1955 Underwood Report (text)
The Underwood Report (1955)
Report of the Committee on Maladjusted Children
London: Her Majesty's Stationery Office 1955
© Crown copyright material is reproduced with the permission of the Controller of HMSO and the Queen's Printer for Scotland.
Notes on the text
In October 1950 Labour minister of education George Tomlinson appointed a committee:
To enquire into and report upon the medical, educational and social problems relating to maladjusted children, with reference to their treatment within the educational system (page 1).
Over a period of five years, the 17 members of the full committee met on 57 days, and sub-committees held a further 43 meetings. In October 1955 they presented their unanimous report to Conservative education minister David Eccles, who wrote in the Foreword that the committee had 'covered much ground' and 'made many interesting suggestions' (page iv).
The Chair of the committee, Dr JEA Underwood (1886-1959), had worked for the Board of Education since 1925, becoming its principal medical officer in 1941. Following the 1944 Education Act, he became principal medical officer of the new Ministry of Education. He was approaching the end of his career when the Committee on Maladjusted Children was appointed: he retired from the ministry in July 1951 and died four years after the report was published, on 31 December 1959.
The report online
The full text of the report, including the Appendices and the subject index, is presented in a single web page.
The tables are shown as images and are embedded in the text where they were in the printed version.
I have added one note of explanation (in Appendix G) [in square brackets]. Elsewhere, square brackets are as used in the printed version.
I have corrected a handful of printing errors. Otherwise, the text presented here is as printed in the report.
Blank pages have been omitted.
Summary of the report's main recommendations
The committee made 97 recommendations which can be found in Chapter XVII. The following is a summary of some of the key points:
- there should be a comprehensive child guidance service in every local education authority area, involving a school psychological service, the school health service and child guidance clinic(s), all of which should work in close co-operation;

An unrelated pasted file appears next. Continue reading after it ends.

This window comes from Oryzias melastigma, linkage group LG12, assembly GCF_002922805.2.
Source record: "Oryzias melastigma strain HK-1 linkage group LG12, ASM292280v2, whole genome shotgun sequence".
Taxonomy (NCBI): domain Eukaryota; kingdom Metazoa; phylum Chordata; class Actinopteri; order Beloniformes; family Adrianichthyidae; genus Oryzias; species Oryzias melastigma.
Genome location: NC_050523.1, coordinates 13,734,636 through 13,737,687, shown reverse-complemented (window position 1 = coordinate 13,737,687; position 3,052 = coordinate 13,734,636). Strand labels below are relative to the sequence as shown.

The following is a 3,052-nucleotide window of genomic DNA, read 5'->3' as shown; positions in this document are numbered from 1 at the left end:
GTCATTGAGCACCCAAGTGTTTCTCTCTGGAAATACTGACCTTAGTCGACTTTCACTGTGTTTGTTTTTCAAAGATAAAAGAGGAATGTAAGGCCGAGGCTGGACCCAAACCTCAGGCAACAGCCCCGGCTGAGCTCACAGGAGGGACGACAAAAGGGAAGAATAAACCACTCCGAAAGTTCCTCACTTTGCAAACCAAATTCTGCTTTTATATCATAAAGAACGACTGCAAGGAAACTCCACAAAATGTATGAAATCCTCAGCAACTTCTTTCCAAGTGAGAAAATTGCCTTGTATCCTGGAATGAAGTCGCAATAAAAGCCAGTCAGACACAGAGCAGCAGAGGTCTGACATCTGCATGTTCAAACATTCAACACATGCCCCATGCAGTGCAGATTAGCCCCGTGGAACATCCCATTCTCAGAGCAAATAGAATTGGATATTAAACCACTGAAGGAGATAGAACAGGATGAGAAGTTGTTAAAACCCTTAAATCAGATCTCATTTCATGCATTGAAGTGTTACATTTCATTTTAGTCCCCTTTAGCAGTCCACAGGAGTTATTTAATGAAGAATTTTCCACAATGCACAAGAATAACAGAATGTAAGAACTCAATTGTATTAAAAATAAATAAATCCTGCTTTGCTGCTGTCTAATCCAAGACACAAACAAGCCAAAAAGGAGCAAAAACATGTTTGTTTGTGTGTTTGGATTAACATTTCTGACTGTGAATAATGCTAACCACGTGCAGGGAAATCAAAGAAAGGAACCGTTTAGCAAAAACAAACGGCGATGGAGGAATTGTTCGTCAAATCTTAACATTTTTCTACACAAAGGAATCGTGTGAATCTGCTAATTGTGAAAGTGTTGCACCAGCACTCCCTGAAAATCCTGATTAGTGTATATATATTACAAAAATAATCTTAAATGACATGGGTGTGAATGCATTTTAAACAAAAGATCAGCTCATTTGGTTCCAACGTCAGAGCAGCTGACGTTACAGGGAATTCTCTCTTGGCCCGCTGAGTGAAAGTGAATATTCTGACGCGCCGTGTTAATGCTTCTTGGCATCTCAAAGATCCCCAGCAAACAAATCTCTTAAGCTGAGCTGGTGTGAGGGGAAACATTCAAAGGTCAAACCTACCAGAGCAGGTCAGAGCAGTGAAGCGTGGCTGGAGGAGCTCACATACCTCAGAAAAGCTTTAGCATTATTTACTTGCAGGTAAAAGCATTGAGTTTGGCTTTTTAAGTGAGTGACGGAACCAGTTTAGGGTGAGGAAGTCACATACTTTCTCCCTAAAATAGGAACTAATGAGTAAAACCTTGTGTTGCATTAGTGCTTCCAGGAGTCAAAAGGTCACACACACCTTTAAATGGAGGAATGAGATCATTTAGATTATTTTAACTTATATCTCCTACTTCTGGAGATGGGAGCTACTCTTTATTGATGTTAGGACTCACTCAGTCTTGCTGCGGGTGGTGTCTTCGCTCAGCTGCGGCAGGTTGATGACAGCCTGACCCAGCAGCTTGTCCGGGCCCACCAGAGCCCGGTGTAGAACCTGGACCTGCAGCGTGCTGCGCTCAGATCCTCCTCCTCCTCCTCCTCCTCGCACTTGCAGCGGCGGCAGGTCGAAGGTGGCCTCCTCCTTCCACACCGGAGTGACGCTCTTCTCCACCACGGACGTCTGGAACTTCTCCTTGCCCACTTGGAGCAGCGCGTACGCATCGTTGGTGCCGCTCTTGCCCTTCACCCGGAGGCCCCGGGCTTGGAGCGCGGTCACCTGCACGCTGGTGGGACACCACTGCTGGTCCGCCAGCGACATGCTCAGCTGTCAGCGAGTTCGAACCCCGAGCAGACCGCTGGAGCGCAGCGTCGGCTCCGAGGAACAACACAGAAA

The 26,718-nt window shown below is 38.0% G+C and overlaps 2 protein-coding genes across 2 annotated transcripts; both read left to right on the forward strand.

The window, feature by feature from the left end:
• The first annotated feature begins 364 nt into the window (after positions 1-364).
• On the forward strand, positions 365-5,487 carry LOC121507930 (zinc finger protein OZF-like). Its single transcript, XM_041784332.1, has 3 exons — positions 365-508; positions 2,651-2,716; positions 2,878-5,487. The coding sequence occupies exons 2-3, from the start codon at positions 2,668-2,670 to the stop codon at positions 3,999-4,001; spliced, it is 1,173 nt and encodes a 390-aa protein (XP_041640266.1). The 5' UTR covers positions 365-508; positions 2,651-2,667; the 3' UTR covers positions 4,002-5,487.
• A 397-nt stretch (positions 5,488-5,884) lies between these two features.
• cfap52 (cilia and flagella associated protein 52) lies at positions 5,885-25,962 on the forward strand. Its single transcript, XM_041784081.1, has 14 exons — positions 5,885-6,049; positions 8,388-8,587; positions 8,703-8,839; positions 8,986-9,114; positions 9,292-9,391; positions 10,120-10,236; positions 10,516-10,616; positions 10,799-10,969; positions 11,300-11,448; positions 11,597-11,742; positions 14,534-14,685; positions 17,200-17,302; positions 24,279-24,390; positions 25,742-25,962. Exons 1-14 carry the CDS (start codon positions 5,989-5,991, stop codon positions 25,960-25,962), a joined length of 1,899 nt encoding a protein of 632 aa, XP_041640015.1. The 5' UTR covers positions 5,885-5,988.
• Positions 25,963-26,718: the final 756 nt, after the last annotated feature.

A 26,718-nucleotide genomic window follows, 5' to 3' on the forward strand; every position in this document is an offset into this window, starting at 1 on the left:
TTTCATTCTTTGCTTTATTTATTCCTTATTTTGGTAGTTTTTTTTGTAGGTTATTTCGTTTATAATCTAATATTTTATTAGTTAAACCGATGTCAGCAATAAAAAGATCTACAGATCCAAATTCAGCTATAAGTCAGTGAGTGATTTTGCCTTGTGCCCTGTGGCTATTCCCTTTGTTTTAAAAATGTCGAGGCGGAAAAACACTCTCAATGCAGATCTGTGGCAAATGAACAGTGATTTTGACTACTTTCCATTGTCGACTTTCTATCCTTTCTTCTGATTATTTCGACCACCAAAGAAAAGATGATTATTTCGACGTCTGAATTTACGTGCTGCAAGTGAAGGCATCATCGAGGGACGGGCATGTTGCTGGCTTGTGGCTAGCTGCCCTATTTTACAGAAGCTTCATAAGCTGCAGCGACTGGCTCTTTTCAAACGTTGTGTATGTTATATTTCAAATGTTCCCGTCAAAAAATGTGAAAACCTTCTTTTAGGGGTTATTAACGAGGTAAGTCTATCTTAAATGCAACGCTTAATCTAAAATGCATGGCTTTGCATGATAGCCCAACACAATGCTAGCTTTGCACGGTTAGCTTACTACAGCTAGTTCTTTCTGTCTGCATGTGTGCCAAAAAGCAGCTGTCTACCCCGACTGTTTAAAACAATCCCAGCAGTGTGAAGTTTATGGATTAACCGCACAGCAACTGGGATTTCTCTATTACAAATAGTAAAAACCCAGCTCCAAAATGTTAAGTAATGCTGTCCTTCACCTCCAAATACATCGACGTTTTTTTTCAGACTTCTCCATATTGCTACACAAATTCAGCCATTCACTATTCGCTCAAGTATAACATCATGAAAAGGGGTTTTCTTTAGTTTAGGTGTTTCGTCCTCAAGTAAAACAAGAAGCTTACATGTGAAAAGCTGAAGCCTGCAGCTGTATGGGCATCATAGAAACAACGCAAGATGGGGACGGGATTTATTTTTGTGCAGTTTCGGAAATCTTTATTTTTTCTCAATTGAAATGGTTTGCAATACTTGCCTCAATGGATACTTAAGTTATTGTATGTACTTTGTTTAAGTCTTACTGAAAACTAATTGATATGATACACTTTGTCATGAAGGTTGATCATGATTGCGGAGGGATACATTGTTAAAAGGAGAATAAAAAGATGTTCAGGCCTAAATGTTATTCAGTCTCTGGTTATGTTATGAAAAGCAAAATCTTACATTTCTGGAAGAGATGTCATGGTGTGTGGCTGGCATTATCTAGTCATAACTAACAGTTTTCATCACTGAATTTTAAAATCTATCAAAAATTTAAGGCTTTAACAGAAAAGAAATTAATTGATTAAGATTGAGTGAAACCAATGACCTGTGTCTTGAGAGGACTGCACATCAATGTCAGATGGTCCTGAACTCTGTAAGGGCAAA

- the number of child guidance staff should be increased over the next ten years to the equivalent of approximately 140 full-time psychiatrists, 280 educational psychologists and 420 psychiatric social workers;
- candidates should not be accepted for child guidance training unless they are judged to have the right personal qualities for work with children;
- all medical students should be given lectures on general and child psychology and should attend a child psychiatric department;
- a Training Council should be established to oversee training courses for educational psychologists;
- salary scales for psychiatric social workers need to be more attractive;
- local education authorities should make more use of day treatment for maladjusted children, particularly special schools and part-time special classes;
- a child should be given residential treatment only if there appears to be no hope of treating him successfully while he remains at home;
- every effort should be made to ensure that a child has a satisfactory home base before he leaves school, if necessary through the local authority taking him into care under the Children Act;
- children should be admitted to hostels and boarding special schools only on the recommendation of a child guidance clinic and with the agreement of the warden or the head of the school;
- foster-parents taking maladjusted children should receive adequate remuneration;
- only those independent schools which are recognised as efficient should be used by local education authorities for maladjusted pupils;
- when children return to school after treatment for maladjustment they should be given suitable support;
- the role and training of health visitors should be reviewed so that they can advise parents on behaviour, nervous and other difficulties in children, as well as on matters of physical health;
- all initial courses of training for teachers should include instruction about the emotional development of children and about variations within the range of normal behaviour;
- the fundamental importance of the family as a whole should be borne in mind by those responsible for strengthening and developing the social services, and action designed to keep the family together should be regarded as one of the most important aspects of prevention.
The 1955 Underwood Report and the above notes were prepared for the web by Derek Gillard. The report was uploaded on 7 May 2012; the revised notes on 24 November 2012.